Second, the platform creates a one-stop shop for all aspects of project development, financing, and coordination, including a heavy emphasis on tendering for every service so that costs stay low.
And finally, the new platform makes us responsible for ongoing operations of the infrastructure project, which furthers the goal of keeping the infrastructure off the government balance sheet. As an institutional investor, we won’t handle operations ourselves; CDPQ will partner with world-class infrastructure operators. This brings me back to one of my earlier points—that operational precision can have a big impact on the value of the asset. The platform is in its early stages, but we’re very encouraged by the amount of interest it has been receiving, in the United States, Europe, and elsewhere.
McKinsey: Your investment strategy hinges on a deep understanding of the companies in which you invest. Given that, is there a role for external managers?
Michael Sabia: We manage 90 percent of our assets internally, first because it’s essential for the strategy to work and second because we believe it is—by far—the most economical way to manage. That said, we will continue to work with external managers in a few areas. First, we’ll look for expertise in highly specialized areas where we just don’t have sufficient expertise, such as value investing in emerging markets. Second, there are areas—distressed debt is a good example—where we’re building knowledge, but it’s not quite there yet. So we will continue to rely on the expertise of others as we’re building up our own. And there’s a third area that’s slightly more abstract. Increasingly we want to work with external experts in a way that ensures we’re involved in decision making, especially in private equity. We want to be part of the process itself. Being the recipient of external expertise is great, but working with outside experts also creates an opportunity for knowledge transfer. We want to work with people who are going to give us an opportunity to learn and to participate; we don’t want to just write a check to someone else, who then goes about investing it.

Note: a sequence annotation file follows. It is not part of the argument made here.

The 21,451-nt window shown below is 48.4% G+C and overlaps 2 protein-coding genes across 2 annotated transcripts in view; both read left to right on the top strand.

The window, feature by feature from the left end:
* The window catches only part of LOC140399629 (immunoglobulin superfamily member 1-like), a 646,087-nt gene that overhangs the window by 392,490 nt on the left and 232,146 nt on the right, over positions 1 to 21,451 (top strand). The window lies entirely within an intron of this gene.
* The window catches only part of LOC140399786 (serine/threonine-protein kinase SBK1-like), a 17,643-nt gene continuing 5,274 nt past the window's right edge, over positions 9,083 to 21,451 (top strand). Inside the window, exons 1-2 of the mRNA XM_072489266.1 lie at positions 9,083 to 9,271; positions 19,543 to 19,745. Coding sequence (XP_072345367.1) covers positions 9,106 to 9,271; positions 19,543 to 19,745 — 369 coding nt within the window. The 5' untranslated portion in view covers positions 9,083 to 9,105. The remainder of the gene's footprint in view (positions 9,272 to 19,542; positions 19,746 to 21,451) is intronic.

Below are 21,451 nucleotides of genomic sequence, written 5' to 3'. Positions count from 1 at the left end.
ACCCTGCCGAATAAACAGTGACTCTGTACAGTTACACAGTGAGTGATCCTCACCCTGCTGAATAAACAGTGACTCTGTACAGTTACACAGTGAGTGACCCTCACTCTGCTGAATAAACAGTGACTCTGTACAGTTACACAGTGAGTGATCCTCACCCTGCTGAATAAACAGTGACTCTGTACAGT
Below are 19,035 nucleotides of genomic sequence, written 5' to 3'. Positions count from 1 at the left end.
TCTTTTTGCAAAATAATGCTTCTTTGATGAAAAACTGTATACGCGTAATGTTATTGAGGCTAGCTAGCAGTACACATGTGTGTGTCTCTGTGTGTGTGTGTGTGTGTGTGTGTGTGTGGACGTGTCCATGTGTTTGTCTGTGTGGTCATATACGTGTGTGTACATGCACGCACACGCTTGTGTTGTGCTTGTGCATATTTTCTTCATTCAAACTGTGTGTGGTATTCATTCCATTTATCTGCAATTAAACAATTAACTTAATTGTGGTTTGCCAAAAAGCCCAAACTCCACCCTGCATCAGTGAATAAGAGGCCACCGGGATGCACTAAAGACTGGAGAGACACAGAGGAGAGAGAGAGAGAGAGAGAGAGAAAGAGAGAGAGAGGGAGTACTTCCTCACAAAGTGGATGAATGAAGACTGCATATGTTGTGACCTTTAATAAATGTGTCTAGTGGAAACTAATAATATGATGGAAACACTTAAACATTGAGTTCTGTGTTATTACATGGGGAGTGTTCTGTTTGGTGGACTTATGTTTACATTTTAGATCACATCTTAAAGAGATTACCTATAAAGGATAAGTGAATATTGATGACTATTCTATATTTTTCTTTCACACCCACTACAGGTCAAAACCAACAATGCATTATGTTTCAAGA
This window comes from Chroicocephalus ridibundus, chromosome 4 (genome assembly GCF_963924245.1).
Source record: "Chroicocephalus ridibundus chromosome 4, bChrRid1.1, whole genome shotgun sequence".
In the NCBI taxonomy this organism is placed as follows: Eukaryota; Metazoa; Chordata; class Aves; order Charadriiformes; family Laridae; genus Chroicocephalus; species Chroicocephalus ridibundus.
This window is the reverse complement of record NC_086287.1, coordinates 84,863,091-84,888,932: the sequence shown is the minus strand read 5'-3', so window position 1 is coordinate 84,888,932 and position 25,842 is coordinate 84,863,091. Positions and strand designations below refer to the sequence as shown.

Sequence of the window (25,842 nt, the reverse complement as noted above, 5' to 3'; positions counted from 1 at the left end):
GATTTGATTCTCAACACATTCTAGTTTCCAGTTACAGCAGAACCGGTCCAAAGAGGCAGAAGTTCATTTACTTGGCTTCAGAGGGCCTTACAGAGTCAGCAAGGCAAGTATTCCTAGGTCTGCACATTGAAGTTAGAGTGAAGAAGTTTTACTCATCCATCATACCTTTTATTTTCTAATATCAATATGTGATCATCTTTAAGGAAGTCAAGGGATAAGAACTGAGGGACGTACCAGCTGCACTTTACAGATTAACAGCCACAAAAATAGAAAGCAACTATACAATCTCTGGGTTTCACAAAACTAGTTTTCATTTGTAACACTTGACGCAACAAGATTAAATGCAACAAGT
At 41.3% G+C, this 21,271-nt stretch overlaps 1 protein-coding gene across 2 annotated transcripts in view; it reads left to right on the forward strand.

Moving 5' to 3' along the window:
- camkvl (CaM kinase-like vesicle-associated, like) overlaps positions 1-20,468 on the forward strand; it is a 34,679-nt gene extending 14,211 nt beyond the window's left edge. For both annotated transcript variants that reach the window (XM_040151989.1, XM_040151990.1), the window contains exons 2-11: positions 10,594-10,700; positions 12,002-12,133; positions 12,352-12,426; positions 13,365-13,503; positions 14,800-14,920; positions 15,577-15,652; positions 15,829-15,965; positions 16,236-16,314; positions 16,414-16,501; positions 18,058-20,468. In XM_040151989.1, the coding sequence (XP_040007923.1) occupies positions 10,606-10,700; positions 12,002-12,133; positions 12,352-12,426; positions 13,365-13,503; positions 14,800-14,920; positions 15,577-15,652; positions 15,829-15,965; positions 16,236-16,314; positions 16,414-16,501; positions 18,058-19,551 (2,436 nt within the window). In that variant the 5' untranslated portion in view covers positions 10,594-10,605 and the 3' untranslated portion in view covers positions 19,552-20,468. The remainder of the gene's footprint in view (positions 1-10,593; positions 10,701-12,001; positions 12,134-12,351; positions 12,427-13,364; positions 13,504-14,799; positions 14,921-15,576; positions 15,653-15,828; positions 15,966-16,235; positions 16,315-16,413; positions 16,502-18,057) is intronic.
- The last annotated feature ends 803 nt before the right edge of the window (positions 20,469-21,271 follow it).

More broadly speaking, I think partnerships are the future of large-scale institutional investing. Pension funds and sovereign funds are getting large enough that many of the organizations managing them are now developing substantial expertise across many asset classes. As the industry evolves, we’re going to see big transactions across all kinds of asset classes, through partnerships among long-term institutional investors. I think these partnerships are going to become a bigger and more influential voice in the capital market. So learning how to truly partner with other organizations is a really important part of building investment capability for the future. It won’t be possible to be a lone wolf anymore.
McKinsey: You’re a strong advocate of long-term capitalism. In your view, what are the changes that would most affect how capital-market participants think about the balance between short-term and long-term horizons?
Michael Sabia: There’s certainly an important public-policy dimension to long-term capitalism. There are tax- and corporate-law changes that are needed as well as changes in voting rights—a whole range of things. And those things are both important and challenging. But these are going to take time. So I think we have the responsibility to kick-start the process ourselves. We need to just do it. Institutional investors like CDPQ and our counterparts, which have long-dated assets managed in the interest of long-dated liabilities, need to become much more visible, active, long-term investors.
So what does “just doing it” mean? Some things are simple, like changing the way we interact with the companies we operate or invest in. We shouldn’t be asking a CEO to simply help fill in an earnings model for the next two quarters. We should be asking, “How do you manage talent development? What are the biggest obstacles to your strategic plan for the company? What’s it going to look like five years from now? How can we help you get there?”
Having been the CFO of one publicly traded company and the CEO of another, I can tell you that the shareholders you hear from most often are only worried about next week. The shareholders who are thinking longer term tend to be less vocal. That has to change.